Emiko Tsuchida

Emiko Tsuchida is freelance writer and digital marketer living in San Francisco. She has written on the representations of mixed race Asian American women and conducted interviews with some of the top Asian American women chefs. Her work has appeared in the Village Voice, the Center for Asian American Media, and the forthcoming Beiging of America series. She is the creator of Tessaku, a project that collects stories from Japanese Americans who experienced the concentration camps.

Updated December 2016

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Tessaku

Larry Nobori - Part 2

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What does the band play specifically?

Mainly swing, Glen Miller type stuff. Then I was asked to direct this youth band in Portland and it was called the Minidoka Swing Band. We went up to Minidoka, presented the band, that’s part of it. Then the band kept on going after this pilgrimage because we wanted to bring young people up to Minidoka to show them what that was, you know, Japanese, Asian youth. So then it kept going and we as a band became more of an adult band and kept performing under the Minidoka Swing ...

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Tessaku

Larry Nobori - Part 1

If you ever wanted to get a sense of what life actually felt like in camp, look no further than this contraband film from the Nobori family, shot inside Jerome, Arkansas. This 8 mm “day in the life” was filmed by the father, George and leaves a time capsule so perfectly preserved for those of us who want to go beyond still pictures. The family’s candid footage reveals lightheartedness in a sober situation. It shows people making the best of their days amid dust, mess halls and rattlesnakes. Watch the film below:

George Nobori Sr. also took brilliant candid ...

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Tessaku

Nancy Yamamoto - Part 2

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So those were hard times. Once I was home for a girls’ meeting and I was intending to take the train back to San Francisco on Monday morning. They wouldn’t allow me to get on the train, they wouldn’t sell me a ticket.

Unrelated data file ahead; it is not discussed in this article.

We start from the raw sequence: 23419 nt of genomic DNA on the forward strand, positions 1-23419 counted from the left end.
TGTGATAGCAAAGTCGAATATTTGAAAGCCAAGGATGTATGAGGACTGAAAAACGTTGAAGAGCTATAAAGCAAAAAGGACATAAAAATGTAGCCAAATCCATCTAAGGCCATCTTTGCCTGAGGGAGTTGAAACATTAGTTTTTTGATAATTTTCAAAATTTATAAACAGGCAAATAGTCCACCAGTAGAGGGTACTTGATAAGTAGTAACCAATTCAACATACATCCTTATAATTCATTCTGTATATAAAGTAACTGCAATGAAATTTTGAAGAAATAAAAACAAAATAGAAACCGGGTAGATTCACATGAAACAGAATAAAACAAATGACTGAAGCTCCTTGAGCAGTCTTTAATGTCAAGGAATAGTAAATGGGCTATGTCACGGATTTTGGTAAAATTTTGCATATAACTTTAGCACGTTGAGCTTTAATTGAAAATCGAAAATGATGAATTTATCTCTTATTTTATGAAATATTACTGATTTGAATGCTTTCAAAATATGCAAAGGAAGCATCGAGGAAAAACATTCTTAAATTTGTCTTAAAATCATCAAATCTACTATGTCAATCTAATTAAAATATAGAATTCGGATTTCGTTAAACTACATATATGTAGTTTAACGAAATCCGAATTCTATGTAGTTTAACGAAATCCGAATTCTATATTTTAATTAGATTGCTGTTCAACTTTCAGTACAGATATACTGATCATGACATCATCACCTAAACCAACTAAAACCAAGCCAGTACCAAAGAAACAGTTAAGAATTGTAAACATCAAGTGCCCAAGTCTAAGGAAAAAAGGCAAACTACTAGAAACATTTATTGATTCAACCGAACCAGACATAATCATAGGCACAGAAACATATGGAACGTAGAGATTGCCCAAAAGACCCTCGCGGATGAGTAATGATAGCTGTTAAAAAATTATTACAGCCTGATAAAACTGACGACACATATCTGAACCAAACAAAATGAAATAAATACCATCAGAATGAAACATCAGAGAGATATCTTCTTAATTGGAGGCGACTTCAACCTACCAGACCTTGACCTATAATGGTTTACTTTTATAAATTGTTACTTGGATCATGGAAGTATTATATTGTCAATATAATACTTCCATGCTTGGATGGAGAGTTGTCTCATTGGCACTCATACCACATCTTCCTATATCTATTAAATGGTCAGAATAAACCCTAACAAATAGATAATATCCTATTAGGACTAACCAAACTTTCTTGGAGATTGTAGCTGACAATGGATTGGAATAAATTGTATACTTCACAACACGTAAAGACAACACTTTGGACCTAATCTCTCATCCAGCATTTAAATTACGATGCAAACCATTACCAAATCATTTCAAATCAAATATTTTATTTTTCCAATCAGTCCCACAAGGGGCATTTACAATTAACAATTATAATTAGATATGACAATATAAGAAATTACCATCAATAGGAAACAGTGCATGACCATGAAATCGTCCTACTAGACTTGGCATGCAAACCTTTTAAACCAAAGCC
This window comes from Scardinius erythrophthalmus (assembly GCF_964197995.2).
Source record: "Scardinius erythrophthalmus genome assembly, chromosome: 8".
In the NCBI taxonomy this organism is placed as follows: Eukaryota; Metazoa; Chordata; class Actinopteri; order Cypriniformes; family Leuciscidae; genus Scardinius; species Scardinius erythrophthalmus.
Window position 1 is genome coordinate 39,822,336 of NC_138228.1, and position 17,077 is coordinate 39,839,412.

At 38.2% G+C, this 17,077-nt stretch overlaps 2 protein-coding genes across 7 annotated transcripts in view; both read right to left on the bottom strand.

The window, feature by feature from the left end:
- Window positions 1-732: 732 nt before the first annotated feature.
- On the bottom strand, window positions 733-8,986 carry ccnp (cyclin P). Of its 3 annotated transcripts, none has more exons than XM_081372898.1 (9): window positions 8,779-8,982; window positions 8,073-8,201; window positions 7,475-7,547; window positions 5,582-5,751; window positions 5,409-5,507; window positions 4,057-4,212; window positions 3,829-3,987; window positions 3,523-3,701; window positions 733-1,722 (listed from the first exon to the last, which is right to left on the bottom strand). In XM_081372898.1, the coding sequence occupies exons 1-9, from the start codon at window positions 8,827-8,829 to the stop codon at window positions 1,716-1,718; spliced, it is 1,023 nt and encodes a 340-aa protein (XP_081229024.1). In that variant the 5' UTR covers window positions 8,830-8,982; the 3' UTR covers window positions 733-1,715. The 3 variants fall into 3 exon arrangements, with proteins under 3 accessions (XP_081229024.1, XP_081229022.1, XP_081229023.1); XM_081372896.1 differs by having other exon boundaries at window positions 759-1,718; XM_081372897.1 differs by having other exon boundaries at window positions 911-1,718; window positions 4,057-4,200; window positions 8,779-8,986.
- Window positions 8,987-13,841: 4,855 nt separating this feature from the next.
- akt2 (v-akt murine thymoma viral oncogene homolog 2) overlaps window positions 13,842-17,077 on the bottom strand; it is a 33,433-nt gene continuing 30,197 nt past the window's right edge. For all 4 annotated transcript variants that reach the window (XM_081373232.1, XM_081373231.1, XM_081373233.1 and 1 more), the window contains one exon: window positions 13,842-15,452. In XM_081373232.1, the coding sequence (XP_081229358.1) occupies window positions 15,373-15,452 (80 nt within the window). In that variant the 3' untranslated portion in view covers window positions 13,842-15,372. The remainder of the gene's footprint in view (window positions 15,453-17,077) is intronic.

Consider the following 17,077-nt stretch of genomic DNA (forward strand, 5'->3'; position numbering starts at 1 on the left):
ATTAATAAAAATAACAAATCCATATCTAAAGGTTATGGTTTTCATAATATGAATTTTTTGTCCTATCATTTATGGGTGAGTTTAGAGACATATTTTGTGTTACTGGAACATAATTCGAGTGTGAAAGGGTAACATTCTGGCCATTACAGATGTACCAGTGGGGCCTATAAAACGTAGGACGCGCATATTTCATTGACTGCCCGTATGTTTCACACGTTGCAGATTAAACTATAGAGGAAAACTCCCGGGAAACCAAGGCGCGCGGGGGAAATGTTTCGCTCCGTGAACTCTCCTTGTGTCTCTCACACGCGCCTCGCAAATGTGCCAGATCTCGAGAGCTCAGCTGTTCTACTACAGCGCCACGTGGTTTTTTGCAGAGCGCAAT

I think I can still picture him. I said, ‘Why not?’ He said, ‘Your country started a war against us.'” And I said that’s not my country. I said I’m an American born, Japanese American. He said, “Doesn’t make any difference, can’t sell you a ticket. If you ...

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Tessaku

Nancy Yamamoto - Part 1

Once I was home for a girls’ meeting and I was intending to take the train back to San Francisco on Monday morning. They wouldn’t allow me to get on the train, they wouldn’t sell me a ticket. I think I can still picture him. I said, “Why not?” He said, “Your country started a war against us.”

-- Nancy Yamamoto

A longtime member of the Oakland Buddhist Church’s Momijikai, a young Nancy Yamamoto had aspirations to become a fashion designer and learn from the best in Chicago or New York. Her love of style is obvious by ...

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Tessaku

Fusae Yoshida - Part 2

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[To Fusae] Do you remember a conversation that your parents had with you over moving to the camps?

They went with the flow, evidently. They packed up. They closed their laundry business. And we waited for evacuation because we knew it was coming.

Did you ever experience anything negative from school?

Our school wasn’t that bad, I didn’t feel it. I was in junior high school. In fact, the school gave a special farewell assembly. The Mayor of Tacoma was one of the very few people who opposed the evacuation. He later became a U ...

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